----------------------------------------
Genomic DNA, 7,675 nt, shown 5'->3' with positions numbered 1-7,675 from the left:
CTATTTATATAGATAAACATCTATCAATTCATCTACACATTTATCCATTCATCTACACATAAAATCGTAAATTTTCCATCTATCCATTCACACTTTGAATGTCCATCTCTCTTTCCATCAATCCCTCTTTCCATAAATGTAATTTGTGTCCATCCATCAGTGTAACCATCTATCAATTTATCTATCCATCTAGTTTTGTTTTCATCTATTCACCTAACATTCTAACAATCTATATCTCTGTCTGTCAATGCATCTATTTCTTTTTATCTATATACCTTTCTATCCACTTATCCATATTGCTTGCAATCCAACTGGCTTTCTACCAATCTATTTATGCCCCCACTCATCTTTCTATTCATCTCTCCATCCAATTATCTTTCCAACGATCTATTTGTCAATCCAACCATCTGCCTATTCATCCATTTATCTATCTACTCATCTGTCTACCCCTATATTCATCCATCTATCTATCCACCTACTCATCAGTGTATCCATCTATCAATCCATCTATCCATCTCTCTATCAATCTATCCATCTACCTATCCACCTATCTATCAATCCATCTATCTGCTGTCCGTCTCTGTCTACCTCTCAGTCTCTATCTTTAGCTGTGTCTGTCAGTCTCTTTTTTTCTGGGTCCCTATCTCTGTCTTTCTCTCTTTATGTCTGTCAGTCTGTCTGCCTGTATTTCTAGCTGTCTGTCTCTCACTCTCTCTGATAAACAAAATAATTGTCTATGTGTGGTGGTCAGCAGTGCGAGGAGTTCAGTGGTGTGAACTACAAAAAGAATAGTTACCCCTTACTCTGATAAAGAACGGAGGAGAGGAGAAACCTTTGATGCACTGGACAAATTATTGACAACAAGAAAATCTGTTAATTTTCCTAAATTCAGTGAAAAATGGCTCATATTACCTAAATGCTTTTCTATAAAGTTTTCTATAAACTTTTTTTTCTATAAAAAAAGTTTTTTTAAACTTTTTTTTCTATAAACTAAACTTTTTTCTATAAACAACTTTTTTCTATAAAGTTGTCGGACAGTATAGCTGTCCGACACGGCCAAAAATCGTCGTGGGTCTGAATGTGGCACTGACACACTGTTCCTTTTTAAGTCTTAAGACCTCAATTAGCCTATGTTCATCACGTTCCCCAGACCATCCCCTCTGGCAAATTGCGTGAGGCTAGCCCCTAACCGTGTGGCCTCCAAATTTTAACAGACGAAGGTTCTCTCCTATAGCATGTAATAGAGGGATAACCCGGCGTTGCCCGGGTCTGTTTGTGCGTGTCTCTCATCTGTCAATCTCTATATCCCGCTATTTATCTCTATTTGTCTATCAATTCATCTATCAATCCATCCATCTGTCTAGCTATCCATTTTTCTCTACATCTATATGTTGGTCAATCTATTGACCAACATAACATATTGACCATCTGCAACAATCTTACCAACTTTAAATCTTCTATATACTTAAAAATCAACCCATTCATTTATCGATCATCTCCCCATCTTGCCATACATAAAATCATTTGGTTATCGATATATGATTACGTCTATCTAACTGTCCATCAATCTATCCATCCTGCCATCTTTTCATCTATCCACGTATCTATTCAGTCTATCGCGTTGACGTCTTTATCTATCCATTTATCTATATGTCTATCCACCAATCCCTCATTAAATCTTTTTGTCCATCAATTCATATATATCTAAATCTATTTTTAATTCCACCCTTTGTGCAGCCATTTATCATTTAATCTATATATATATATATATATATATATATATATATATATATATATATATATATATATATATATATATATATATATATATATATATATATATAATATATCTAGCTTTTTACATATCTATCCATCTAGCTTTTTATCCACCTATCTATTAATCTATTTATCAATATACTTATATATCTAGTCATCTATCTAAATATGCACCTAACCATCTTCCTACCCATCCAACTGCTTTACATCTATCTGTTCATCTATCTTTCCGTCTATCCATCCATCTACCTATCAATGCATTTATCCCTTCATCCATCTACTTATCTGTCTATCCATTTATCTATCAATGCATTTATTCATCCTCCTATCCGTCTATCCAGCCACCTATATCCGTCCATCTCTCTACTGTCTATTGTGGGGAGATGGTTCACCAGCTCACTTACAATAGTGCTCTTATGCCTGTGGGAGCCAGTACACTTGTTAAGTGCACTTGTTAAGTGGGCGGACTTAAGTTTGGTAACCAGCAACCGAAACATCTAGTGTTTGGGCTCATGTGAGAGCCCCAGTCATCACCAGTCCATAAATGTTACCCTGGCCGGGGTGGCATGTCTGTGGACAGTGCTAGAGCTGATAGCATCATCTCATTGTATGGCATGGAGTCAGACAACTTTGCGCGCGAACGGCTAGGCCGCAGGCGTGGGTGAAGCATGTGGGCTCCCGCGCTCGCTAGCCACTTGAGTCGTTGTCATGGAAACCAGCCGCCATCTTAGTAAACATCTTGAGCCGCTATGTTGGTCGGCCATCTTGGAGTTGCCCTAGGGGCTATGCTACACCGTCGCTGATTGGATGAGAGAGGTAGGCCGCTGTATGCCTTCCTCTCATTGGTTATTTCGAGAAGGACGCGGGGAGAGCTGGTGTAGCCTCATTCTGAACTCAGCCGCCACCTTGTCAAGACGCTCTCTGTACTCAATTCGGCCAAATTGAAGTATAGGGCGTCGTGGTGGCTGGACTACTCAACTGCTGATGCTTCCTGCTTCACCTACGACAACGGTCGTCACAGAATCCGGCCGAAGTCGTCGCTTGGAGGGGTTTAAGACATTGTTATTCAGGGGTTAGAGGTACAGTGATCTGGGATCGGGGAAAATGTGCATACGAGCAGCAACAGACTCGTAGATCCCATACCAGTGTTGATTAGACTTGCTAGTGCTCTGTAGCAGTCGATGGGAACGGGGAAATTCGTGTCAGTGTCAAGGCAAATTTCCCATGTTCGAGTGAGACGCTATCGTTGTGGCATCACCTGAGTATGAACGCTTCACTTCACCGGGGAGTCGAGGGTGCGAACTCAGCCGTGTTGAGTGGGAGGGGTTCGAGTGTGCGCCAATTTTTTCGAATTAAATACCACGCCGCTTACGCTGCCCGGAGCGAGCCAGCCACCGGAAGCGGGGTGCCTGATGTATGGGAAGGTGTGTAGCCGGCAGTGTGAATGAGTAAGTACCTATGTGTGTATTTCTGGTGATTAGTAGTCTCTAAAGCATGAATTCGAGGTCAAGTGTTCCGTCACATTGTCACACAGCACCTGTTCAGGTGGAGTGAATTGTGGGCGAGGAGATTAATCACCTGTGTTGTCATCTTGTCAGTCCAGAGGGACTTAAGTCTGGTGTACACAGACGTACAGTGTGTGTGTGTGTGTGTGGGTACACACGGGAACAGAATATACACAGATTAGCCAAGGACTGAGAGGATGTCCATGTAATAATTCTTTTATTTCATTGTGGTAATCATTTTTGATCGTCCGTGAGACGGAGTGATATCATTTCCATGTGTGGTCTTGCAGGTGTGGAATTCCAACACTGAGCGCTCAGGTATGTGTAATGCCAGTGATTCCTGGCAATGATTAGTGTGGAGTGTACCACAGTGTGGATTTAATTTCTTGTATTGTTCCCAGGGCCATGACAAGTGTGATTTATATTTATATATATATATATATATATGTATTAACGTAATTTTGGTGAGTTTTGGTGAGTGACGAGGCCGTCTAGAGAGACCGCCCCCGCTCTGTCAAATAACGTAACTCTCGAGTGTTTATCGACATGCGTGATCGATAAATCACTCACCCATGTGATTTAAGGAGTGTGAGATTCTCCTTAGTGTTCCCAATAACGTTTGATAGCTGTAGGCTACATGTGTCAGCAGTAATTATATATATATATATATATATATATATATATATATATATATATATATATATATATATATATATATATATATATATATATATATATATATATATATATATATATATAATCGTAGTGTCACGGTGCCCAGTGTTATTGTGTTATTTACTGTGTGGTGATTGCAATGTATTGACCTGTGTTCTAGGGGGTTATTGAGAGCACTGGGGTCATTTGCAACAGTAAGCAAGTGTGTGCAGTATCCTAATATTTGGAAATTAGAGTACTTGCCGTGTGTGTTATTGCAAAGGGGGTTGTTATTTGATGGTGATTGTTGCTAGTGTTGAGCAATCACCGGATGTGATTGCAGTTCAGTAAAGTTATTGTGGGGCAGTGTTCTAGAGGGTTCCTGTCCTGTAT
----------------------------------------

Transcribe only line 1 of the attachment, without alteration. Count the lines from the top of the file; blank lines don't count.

Genomic DNA, 7,675 nt, shown 5'->3' with positions numbered 1-7,675 from the left: